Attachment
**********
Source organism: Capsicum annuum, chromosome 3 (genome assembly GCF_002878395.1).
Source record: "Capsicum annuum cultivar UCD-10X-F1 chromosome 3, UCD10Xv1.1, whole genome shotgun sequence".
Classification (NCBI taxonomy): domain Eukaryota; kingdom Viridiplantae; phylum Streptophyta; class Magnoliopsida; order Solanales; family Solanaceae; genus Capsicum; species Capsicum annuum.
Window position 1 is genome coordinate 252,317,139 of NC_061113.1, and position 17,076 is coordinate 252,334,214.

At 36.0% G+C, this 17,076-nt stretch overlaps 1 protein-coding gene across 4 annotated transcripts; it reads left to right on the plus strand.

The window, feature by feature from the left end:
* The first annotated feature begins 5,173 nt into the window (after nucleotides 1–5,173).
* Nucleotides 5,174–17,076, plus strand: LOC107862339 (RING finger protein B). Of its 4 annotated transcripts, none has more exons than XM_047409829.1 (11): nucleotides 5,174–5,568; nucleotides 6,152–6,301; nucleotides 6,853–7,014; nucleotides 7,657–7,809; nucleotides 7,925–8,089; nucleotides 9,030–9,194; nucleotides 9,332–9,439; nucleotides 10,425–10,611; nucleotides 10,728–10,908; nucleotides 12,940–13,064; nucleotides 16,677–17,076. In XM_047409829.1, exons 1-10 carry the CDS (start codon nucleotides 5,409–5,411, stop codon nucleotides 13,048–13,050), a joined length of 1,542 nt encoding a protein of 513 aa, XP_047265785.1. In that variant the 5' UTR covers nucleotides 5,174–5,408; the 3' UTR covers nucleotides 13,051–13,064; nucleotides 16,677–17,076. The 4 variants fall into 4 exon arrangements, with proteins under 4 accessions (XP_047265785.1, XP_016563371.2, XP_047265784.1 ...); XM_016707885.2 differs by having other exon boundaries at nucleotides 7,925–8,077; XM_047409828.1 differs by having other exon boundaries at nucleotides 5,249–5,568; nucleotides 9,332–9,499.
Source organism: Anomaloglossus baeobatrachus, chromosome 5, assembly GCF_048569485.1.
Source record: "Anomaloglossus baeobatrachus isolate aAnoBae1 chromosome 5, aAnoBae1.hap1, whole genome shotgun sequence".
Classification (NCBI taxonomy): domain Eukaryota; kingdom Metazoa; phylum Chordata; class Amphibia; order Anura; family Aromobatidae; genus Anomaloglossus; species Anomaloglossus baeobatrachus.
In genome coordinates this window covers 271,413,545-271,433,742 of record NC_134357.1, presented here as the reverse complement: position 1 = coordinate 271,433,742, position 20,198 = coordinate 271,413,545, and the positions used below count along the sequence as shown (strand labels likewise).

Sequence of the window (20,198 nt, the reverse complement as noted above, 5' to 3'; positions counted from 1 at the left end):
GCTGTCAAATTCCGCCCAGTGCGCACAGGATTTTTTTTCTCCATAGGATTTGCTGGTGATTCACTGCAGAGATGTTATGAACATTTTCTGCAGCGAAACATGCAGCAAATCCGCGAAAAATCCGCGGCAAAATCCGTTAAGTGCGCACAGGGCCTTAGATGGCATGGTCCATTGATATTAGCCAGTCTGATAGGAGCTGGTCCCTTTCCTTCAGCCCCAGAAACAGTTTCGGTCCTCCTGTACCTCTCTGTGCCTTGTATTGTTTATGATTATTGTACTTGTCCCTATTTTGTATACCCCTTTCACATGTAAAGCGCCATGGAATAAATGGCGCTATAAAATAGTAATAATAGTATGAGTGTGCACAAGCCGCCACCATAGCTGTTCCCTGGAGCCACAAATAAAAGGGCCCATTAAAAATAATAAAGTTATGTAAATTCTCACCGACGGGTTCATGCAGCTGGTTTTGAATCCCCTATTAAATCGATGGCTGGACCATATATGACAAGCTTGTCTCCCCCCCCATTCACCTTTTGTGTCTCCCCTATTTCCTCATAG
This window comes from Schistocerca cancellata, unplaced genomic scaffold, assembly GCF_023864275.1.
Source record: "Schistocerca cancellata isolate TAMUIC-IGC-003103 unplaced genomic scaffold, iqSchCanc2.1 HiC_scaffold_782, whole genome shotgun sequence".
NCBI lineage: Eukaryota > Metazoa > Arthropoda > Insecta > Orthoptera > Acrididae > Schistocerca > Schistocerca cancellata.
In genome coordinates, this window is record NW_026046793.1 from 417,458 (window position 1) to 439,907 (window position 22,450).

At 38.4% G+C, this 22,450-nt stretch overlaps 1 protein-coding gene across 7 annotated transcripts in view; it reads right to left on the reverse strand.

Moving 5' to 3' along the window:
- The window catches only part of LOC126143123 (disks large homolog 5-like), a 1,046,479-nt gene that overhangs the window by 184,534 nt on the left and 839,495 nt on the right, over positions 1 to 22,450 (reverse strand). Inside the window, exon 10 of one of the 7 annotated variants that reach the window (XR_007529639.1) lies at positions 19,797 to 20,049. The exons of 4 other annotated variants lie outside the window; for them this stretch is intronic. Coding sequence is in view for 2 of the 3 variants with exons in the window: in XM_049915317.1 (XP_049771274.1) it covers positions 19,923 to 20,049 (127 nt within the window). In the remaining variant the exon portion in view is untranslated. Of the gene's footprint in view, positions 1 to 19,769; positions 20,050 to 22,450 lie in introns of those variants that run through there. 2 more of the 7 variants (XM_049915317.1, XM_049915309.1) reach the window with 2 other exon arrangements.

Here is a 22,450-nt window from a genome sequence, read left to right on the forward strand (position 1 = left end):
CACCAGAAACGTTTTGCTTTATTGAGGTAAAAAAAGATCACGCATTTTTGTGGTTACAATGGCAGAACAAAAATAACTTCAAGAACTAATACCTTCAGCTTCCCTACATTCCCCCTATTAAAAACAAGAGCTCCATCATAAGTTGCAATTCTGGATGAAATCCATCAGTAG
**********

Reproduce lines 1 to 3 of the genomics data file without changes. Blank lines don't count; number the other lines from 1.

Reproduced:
Source organism: Capsicum annuum, chromosome 3 (genome assembly GCF_002878395.1).
Source record: "Capsicum annuum cultivar UCD-10X-F1 chromosome 3, UCD10Xv1.1, whole genome shotgun sequence".
Classification (NCBI taxonomy): domain Eukaryota; kingdom Viridiplantae; phylum Streptophyta; class Magnoliopsida; order Solanales; family Solanaceae; genus Capsicum; species Capsicum annuum.